Medical Negligence

RCN warns ‘corridor care’ is becoming normal

Estimated read time: 3 mins

Carrie Tennick, February 26, 2020

The Royal College of Nursing (RCN) has found that providing care to hospital patients in corridors and other non-clinical areas is becoming a normal part of healthcare in the UK.

According to a survey of more than 1,000 members of the organisation’s Emergency Care Association, 73% of respondents admitted that they are providing care to patients in a non-designated clinical area at least once a day. A further 16% said they do so at least once a week. Just 5% said they never do.

It also found that 90% of emergency department nurses surveyed reported that the safety of patients is being compromised as a result.

Corridor nursing

The survey found that 90% of respondents said the term “corridor nursing” is now being used at their trust, with 49% of respondents saying it is being used formally. An additional 40% reported that the term is used informally.

Some 90% of respondents said the frequency of providing care in non-designated clinical environments has risen since last winter. Meanwhile, 69% said they now work in a hospital where nursing staff are deployed specifically to care for patients in non-designated clinical areas, such as corridors.

The survey respondents reported that this kind of care results in clinic practice becoming physically more difficult – pointing to activities such as providing intravenous medication – with 90% agreeing. Some 93% said it makes it difficult to monitor patients, while 95% said patient confidentiality, privacy and dignity is compromised.

Patient flow

The RCN said it “does not support corridor nursing nor the provision of any care in a non-designated clinical area”. It explained that any aspect of corridor care is indicative of “patient flow” in the whole hospital setting, rather than the care emergency departments are trying to provide.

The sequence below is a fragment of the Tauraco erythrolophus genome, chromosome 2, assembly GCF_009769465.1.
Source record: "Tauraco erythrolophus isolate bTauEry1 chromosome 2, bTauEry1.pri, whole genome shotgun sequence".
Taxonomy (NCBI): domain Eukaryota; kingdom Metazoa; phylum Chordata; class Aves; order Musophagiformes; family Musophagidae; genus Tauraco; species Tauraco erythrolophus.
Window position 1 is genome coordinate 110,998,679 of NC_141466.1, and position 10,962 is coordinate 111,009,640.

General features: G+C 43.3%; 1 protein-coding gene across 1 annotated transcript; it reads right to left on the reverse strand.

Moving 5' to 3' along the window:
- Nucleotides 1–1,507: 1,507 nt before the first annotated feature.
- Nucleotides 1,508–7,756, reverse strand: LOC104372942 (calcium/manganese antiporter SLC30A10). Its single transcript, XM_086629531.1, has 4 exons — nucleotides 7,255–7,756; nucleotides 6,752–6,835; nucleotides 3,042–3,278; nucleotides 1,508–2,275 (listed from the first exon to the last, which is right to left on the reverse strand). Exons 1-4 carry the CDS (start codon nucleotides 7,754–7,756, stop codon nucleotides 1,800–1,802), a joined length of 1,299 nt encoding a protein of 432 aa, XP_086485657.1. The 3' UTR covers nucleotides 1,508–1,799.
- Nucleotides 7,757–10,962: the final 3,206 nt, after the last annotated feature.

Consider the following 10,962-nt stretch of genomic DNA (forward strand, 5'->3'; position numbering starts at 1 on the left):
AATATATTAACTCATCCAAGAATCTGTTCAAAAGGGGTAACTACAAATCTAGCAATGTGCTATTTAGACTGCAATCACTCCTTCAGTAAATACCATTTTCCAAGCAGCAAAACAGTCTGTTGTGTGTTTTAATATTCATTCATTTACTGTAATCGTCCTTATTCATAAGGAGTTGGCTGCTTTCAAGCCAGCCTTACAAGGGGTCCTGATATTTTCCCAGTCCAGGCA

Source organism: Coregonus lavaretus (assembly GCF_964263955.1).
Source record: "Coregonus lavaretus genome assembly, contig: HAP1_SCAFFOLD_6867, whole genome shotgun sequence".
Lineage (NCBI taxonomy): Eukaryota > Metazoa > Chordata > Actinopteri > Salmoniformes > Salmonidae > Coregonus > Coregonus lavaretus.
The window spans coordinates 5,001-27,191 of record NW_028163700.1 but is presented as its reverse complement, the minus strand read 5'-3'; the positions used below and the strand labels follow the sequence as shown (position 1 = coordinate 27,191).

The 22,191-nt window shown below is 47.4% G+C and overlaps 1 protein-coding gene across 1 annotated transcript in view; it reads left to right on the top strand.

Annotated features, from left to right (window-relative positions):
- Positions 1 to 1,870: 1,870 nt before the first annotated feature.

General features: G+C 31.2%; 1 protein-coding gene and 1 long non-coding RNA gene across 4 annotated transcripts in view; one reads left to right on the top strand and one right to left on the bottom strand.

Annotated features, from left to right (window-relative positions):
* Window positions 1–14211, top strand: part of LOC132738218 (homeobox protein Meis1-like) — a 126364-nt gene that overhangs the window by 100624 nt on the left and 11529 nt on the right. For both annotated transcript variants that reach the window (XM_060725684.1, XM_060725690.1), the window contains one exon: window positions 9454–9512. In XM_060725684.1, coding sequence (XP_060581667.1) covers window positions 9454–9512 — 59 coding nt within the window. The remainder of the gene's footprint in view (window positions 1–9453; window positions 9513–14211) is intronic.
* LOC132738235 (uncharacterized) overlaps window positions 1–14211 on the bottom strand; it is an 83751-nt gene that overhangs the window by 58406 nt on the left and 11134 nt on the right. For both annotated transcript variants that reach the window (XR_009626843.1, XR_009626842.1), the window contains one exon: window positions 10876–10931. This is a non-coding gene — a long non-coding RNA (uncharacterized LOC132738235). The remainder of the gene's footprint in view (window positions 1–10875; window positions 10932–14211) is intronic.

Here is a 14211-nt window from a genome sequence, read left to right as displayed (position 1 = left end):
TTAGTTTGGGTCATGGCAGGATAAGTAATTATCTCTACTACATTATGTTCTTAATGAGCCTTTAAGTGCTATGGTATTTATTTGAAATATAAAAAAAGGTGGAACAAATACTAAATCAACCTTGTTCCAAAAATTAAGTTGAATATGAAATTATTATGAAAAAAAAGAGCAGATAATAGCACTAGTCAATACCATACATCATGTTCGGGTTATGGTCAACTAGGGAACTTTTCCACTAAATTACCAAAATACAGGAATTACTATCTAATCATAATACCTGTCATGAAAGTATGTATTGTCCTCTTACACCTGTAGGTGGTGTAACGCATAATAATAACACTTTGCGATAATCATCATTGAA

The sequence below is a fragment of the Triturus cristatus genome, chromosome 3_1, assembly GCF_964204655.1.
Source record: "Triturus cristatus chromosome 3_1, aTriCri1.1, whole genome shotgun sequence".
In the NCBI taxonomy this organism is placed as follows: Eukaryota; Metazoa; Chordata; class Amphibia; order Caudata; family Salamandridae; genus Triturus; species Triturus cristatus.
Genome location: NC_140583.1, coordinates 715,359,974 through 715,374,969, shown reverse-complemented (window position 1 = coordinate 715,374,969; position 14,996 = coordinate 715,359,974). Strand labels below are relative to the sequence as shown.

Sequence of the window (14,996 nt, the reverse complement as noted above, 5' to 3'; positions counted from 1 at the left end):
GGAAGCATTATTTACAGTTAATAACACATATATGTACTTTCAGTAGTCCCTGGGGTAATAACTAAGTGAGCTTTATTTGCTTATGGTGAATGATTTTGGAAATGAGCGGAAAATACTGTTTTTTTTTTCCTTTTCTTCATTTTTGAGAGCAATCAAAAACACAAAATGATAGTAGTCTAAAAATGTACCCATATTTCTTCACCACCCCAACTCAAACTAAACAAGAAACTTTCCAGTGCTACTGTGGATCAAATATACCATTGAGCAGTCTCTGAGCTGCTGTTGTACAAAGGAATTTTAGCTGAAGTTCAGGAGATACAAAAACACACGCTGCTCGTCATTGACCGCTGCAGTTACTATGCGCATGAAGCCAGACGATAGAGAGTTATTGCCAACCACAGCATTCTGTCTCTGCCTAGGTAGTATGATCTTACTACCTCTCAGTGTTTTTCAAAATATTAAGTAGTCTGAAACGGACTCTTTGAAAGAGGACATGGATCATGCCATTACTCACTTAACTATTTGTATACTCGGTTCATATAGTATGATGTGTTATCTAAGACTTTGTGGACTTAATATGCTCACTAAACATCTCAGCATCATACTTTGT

David Smith, chair of the RCN’s Emergency Care Association and A&E nurse, said: “As specialist emergency nurses, we are in a privileged position, as we care for people when they need help most. But we’re starting to see more and more care delivered in completely unsuitable locations, as this survey shows.  

“The responses reveal how demoralised nursing staff feel about working in these conditions – they are simply not sustainable and could deter future nurses from embarking on this unique and rewarding career.”

The RCN highlighted that the country’s shortage of nursing staff is contributing to problems with the flow in and out of emergency departments.

Health equity

UK healthcare is currently receiving significant attention. In the wake of the revelation that life expectancy in the UK is stalling – and for some members of the population has fallen – the country’s main healthcare faculties and colleges have written to the prime minister, asking the government to take action.

They are urging Boris Johnson and his cabinet to take heed of the recommendations made in the ‘Health Equity in England: The Marmot Review 10 years on’ report. The Health Foundation, which commissioned the report, pointed to areas needing immediate investment as child and in-work poverty, the public health grant to local authorities and children’s services, such as Sure Start.

If you have suffered harm as a result of delayed diagnosis or any other form of medical negligence, you could be able to claim compensation to help you deal with the consequences of what you have suffered. To find out how First4Lawyers could help you, just give us a call, request a call back or start your claim online.

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